Judgments and Orders\Courts & Judges; Judgments and Orders\Reasons for Decision; Courts & Judges\Judgments and Orders; Reasons for Decision\duty to give; Duty to give reasons
The Duty to Give Reasons
35 Ordinarily, it is the duty of a Judge to state his or her reasons for decision and failure to do so may constitute an error of law: Garrett v Nicholson (1999) 21 WAR 226 per Owen J at 248. In determining whether in a particular case there is a duty and the extent of that duty, regard should be had to the function to be served by the giving of reasons: Soulemezis v Dudley (Holdings) Pty Ltd (1987) 10 NSWLR 247 per Mahoney JA at 270.
36 Where there is a right of appeal, the function of reasons is to allow an appeal court to determine whether the decision was based on an appealable error. In addition to securing a right of appeal, the obligation to give adequate reasons is an aspect of procedural fairness to a litigant who is entitled to know why it is that he or she has been successful or unsuccessful. Thus, it is sufficient if the reasoning process which led to a result is disclosed with sufficient certainty to enable a litigant to know why it is that the result ensued and to ensure that the statutory right of appeal has been secured: Garrett v Nicholson (supra) per Owen J at 248. If that is achieved there is no additional requirement that every fact relevant to the ultimate decision or the detailed chain of reasoning be set out or every submission be addressed: Soulemezis v Dudly Holdings Pty Ltd (supra).
37 In determining the sufficiency of reasons, it is necessary to look at the reasons as a whole, and if necessary in the context of the evidence, to see if they give the sense of what was intended in a way that achieves the required function and purpose: Garrett v Nicholson (supra) per Owen J at 248; Charleston v Smith  WASCA 261 per Malcolm CJ at 15.
38 As noted by Meagher JA in Beale v GIO of New South Wales (1997) 48 NSWLR 430 at 443, the content of the obligation is not the same for every judicial decision and no mechanical formula can be given for determining what reasons are required. Meagher JA went on to give a useful description of the fundamental elements of a statement of reasons. He said (at 443-444):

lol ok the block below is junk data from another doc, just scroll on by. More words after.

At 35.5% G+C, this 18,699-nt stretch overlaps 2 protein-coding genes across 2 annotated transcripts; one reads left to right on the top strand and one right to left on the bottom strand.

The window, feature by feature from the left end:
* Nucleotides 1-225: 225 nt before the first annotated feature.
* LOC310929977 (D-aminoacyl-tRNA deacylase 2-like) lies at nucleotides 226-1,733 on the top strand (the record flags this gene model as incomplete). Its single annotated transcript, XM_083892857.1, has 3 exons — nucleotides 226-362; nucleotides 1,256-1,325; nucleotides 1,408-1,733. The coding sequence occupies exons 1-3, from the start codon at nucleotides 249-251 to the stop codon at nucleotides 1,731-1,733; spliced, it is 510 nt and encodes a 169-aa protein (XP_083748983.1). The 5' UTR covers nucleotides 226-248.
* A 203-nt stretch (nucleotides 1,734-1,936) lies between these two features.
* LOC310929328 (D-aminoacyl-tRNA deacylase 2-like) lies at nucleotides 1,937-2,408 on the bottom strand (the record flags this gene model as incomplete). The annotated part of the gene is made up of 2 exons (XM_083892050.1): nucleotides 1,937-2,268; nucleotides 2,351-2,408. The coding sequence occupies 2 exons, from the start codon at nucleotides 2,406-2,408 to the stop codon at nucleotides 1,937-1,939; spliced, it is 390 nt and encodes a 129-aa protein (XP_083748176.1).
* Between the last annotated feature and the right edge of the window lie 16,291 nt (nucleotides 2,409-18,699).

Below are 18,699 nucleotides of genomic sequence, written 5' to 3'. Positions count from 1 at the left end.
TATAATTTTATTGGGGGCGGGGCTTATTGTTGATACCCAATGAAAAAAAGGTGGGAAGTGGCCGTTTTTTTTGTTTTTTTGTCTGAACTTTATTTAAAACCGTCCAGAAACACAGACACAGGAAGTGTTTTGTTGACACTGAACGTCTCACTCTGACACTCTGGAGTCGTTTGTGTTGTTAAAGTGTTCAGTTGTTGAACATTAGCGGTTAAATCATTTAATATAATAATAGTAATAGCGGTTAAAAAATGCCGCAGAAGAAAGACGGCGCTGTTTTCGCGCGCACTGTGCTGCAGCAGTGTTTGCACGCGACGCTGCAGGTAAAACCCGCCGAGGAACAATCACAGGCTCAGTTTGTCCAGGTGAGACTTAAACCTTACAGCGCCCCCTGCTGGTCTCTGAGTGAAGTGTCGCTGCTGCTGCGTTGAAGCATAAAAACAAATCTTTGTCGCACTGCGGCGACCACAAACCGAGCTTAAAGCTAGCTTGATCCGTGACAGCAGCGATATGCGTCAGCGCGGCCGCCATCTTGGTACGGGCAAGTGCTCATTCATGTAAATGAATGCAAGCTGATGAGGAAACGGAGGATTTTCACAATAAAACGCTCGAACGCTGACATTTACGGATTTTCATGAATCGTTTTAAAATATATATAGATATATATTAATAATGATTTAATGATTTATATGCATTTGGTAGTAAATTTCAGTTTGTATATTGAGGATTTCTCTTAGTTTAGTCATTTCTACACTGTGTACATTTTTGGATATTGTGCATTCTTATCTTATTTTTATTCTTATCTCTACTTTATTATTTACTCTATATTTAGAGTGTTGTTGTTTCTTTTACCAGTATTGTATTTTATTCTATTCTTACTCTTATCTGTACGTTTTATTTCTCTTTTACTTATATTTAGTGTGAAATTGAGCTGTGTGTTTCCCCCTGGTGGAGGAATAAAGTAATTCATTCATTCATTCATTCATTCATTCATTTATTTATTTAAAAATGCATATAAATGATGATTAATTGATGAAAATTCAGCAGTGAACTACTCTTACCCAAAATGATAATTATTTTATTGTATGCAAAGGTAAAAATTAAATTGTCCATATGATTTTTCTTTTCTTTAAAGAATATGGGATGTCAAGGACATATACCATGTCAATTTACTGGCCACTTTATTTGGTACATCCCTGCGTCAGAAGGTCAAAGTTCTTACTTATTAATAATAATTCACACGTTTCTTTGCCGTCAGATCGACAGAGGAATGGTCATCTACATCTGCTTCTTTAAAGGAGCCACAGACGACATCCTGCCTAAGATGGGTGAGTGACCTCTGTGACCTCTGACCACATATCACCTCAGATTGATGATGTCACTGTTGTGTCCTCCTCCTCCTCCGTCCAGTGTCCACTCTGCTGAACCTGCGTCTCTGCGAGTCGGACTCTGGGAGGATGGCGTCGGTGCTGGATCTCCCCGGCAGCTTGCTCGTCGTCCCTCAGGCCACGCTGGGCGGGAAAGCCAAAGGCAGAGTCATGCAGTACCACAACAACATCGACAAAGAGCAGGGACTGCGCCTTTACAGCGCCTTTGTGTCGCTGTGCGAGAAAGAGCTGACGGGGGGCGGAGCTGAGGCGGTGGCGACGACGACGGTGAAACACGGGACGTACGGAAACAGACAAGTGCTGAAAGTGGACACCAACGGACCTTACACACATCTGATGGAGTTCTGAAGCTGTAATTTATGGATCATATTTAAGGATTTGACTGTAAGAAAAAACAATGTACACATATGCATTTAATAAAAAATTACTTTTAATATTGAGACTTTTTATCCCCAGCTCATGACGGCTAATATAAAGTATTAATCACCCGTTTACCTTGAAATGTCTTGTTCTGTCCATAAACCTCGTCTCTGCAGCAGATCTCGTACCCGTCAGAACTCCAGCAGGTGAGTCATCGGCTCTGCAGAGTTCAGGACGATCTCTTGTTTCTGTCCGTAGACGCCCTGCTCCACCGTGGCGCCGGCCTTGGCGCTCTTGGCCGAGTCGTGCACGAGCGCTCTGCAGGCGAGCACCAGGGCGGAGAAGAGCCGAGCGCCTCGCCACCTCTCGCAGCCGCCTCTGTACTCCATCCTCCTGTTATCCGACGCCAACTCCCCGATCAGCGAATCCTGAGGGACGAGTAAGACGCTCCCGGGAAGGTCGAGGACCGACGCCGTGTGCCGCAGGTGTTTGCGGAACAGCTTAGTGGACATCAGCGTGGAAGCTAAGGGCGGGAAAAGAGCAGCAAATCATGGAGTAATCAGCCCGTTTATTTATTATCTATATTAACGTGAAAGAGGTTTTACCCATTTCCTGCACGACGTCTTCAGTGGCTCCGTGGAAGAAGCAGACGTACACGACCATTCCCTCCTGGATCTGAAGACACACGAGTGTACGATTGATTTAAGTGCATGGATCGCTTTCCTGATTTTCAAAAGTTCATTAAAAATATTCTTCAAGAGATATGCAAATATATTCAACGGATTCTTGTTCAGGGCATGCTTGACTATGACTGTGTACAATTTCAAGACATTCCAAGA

Secondly, a judge should set out any material findings of fact and any conclusions or ultimate findings of fact reached ... Where one set of evidence is accepted over a conflicting set of significant evidence, the trial judge should set out his findings as to how he comes to accept the one over the other. But that is not to say that a judge must make explicit findings on each disputed piece of evidence, especially if the inference as to what is found is appropriately clear: ...
Thirdly, a judge should provide reasons for making the relevant findings of fact (and conclusions) and reasons in applying the law to the facts found. Those reasons or the process of reasoning should be understandable and preferably logical as well."
39 Insofar as the causation issue related to whether the delay in the onset of the low back pain was inconsistent with accident caused damage, that was primarily a factual issue requiring the resolution of a conflict of evidence. Insofar as it related to the range of potential triggers, that is a question of mixed law and fact. The High Court has in a number of recent decisions considered what is required for a plaintiff to make out a prima facie case of causal connection: Bennett v Minister for Community Welfare (1992) 176 CLR 408 per Gaudron J at 420-421, per McHugh J at 428; Chappel v Hart (1998) 195 CLR 232 per McHugh J at 244; Rosenberg v Percival (2001) 205 CLR 434 per Gummow J at 461.
40 Gaudron J said in Bennett v Minister of Community Welfare (supra) at 420-421: